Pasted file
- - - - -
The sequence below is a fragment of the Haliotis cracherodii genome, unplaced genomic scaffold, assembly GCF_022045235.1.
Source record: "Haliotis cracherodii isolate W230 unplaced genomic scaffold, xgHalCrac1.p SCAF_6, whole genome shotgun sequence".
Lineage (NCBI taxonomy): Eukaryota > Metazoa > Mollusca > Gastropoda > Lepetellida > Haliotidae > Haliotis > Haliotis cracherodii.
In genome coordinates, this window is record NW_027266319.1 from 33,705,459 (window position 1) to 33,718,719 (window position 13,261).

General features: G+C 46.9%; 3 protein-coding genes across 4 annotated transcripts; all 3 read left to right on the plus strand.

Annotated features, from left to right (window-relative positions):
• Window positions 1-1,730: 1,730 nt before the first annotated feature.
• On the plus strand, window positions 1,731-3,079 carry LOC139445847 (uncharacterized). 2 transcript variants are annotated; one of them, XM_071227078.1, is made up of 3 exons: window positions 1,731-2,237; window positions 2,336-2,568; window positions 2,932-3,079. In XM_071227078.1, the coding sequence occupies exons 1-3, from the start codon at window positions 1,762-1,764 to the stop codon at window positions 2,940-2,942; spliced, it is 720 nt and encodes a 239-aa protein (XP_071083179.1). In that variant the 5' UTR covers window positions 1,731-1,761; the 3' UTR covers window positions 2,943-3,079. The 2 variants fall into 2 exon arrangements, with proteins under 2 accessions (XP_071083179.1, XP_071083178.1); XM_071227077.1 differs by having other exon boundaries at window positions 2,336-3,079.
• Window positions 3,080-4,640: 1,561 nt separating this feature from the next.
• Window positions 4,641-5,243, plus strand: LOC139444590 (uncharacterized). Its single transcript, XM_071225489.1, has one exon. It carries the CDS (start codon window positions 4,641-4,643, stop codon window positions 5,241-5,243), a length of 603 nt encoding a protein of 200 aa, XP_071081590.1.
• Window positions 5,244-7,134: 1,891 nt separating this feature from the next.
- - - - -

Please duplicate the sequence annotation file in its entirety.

The sequence below is a fragment of the Haliotis cracherodii genome, unplaced genomic scaffold, assembly GCF_022045235.1.
Source record: "Haliotis cracherodii isolate W230 unplaced genomic scaffold, xgHalCrac1.p SCAF_6, whole genome shotgun sequence".
Lineage (NCBI taxonomy): Eukaryota > Metazoa > Mollusca > Gastropoda > Lepetellida > Haliotidae > Haliotis > Haliotis cracherodii.
In genome coordinates, this window is record NW_027266319.1 from 33,705,459 (window position 1) to 33,718,719 (window position 13,261).

General features: G+C 46.9%; 3 protein-coding genes across 4 annotated transcripts; all 3 read left to right on the plus strand.

Annotated features, from left to right (window-relative positions):
• Window positions 1-1,730: 1,730 nt before the first annotated feature.
• On the plus strand, window positions 1,731-3,079 carry LOC139445847 (uncharacterized). 2 transcript variants are annotated; one of them, XM_071227078.1, is made up of 3 exons: window positions 1,731-2,237; window positions 2,336-2,568; window positions 2,932-3,079. In XM_071227078.1, the coding sequence occupies exons 1-3, from the start codon at window positions 1,762-1,764 to the stop codon at window positions 2,940-2,942; spliced, it is 720 nt and encodes a 239-aa protein (XP_071083179.1). In that variant the 5' UTR covers window positions 1,731-1,761; the 3' UTR covers window positions 2,943-3,079. The 2 variants fall into 2 exon arrangements, with proteins under 2 accessions (XP_071083179.1, XP_071083178.1); XM_071227077.1 differs by having other exon boundaries at window positions 2,336-3,079.
• Window positions 3,080-4,640: 1,561 nt separating this feature from the next.
• Window positions 4,641-5,243, plus strand: LOC139444590 (uncharacterized). Its single transcript, XM_071225489.1, has one exon. It carries the CDS (start codon window positions 4,641-4,643, stop codon window positions 5,241-5,243), a length of 603 nt encoding a protein of 200 aa, XP_071081590.1.
• Window positions 5,244-7,134: 1,891 nt separating this feature from the next.